Proprietary Claims of Third Parties

AuthorRoderick J. Wood
This chapter is the f‌lip side of the previous ch apter. Upon bankruptcy,
the assets of the ba nkrupt vest in the tr ustee. However, the occurrence
of bankruptcy does not per mit the trustee to conf‌iscate assets belong-
ing to persons other than the bankrupt. A third party who success-
fully claims an interest in an asset is per mitted to withdraw it from the
bankrupt’s estate. Where the cl aimant establishes absolute ownership
in the property, the asset is entirely removed from t he bankrupt’s estate.
The third party ’s proprietary right in the asset may be of a more lim-
ited nature such that the as set or its value is not completely removed
from the estate. For example, a person who owns land jointly with the
bankrupt does not have the right to take the land entirely out of the
bankrupt’s estate. Bankruptcy severs the joint tenancy and converts
it into a tenancy in common. The trustee may bring proceedings for
partition and sale of the intere st, or may sell the bankr upt’s interest to
a purchaser who will enjoy a similar ability to do so.1
An astonishing var iety of property interests can be created. Many
arise through consensual dealings, but they can also arise t hrough the
operation of law in response to other events such as wrongdoing or
unjust enr ichment.2 It is beyond the scope of this work to catalogue all
the different kinds of propert y rights. This chapter wi ll limit itself to a
consideration of the bankruptcy procedure that is used to determine t he
1 See Chapter 4, Sect ion B(1).
2 See Chapter 3, Sect ion C(1).
legitimacy of the th ird party’s claim to the property and to an ex amina-
tion of some of the proprietary claim s that are commonly asserted by
third part ies in the context of bankruptcy proceedings.
As a general rule, proprietar y rights that are in ex istence at the
date of the bankruptcy are effective against the trustee in bankruptcy.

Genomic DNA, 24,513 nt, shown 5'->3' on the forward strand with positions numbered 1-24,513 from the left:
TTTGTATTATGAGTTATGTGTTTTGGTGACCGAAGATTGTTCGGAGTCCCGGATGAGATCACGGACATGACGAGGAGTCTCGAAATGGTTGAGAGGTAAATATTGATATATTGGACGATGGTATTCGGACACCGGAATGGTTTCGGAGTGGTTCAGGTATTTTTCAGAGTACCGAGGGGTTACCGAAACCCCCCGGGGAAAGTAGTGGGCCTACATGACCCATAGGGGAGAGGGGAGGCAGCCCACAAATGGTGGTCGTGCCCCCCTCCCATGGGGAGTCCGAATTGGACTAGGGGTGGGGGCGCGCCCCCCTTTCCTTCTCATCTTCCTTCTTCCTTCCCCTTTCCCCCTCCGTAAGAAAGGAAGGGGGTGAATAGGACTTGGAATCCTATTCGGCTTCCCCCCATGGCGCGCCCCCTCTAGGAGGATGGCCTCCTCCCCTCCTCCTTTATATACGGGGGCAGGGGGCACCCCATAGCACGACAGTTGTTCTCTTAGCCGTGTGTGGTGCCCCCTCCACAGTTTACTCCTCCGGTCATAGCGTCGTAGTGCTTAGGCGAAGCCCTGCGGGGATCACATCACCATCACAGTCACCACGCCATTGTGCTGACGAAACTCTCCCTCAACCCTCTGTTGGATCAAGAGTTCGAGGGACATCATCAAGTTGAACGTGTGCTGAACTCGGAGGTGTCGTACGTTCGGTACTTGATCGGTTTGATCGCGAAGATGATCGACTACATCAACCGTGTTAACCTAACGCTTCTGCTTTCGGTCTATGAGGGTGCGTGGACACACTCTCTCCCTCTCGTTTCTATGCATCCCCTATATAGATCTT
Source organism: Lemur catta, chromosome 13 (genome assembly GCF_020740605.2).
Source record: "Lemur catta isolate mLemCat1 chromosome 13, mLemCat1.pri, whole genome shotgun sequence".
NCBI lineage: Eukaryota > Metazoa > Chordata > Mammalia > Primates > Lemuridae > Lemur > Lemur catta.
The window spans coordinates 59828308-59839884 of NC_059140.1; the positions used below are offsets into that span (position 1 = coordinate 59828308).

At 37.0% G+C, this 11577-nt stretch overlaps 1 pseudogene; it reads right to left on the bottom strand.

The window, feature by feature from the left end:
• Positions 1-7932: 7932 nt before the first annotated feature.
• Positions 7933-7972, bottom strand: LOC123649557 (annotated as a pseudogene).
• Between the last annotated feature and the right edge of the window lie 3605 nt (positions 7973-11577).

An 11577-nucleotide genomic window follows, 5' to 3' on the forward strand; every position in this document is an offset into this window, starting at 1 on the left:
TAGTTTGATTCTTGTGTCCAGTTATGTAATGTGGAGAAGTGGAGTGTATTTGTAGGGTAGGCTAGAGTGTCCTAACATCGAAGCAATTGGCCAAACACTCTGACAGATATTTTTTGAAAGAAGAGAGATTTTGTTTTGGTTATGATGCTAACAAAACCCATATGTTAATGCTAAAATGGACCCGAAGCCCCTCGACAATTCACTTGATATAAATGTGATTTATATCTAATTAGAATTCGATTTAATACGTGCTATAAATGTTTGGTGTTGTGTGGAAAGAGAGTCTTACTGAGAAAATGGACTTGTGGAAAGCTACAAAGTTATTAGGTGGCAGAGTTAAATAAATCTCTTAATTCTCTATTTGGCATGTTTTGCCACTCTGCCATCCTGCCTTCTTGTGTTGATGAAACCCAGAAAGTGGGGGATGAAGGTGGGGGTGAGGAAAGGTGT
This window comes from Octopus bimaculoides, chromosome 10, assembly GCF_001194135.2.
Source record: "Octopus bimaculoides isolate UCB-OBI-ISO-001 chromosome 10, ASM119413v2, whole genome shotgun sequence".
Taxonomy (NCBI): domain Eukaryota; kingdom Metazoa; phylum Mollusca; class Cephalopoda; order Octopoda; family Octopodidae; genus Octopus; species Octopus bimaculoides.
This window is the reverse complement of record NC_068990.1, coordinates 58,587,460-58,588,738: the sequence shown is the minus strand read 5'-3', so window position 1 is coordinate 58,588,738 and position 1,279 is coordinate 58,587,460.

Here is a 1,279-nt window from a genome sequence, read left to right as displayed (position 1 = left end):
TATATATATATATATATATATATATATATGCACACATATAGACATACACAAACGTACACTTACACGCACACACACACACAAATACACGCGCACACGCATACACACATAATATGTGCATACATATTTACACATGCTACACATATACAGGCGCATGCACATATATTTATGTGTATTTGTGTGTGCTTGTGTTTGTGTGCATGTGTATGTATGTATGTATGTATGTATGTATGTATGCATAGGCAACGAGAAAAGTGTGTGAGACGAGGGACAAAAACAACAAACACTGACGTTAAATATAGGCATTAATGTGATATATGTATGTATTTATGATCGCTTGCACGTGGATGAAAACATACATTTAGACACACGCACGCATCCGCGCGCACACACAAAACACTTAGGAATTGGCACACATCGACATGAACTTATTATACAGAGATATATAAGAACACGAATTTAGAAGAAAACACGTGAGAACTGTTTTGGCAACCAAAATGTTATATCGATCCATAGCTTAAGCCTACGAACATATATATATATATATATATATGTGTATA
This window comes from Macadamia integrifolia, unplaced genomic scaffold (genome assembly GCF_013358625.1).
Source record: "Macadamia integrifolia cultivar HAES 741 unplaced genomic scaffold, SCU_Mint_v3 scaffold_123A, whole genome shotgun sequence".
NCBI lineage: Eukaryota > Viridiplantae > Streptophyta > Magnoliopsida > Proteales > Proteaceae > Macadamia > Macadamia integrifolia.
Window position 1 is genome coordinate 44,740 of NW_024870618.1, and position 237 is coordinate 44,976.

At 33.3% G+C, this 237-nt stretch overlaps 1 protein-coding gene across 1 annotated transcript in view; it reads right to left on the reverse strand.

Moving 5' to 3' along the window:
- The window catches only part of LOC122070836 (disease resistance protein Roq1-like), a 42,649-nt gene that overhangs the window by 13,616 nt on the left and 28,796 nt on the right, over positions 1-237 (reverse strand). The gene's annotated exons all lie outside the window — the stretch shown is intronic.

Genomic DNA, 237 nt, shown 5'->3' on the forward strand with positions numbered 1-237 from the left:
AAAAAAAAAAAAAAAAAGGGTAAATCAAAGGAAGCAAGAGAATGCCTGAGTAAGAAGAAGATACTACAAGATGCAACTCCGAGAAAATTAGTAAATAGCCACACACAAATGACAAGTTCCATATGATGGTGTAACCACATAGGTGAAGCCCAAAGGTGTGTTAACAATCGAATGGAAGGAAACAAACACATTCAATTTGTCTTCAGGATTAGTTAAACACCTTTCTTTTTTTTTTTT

Conversely, personal rights are converted into a right to prove a claim
for a dividend and do not give the claimant a proprietary right in any
asset of the debtor. This is subject to a number of important exceptions
provided for in the bankruptcy st atute. Certain ty pes of proprietary
rights, such as deemed tr usts, are exting uished upon the occurrence
of a bankruptcy. As well, upon bankr uptcy a proprietary right is con-
ferred upon certain types of claimants, such as unpaid suppliers of
goods, who have only a personal right outside of ban kruptcy. These
provisions will be examined in detail i n this chapter.
The BIA prov ides a procedural mechanism for the resolution of propri-
etary clai ms made by third par ties in respect of asset s that are under
the control of the trustee. The procedure is a complete code and it is not
open for a claimant to pursue an alternative avenue to have the claim
recognized.3 Although the procedure is of general application, cla ims
of secured creditors and sellers cl aiming thirty-day goods are resolved
through a different procedure.4
A person who claims a proprietary right in an asset in the posses-
sion of the trustee must f‌ile a proof of claim verif‌ied by an aff‌idavit
that sets out the basis for the cl aim and suff‌icient particul ars to enable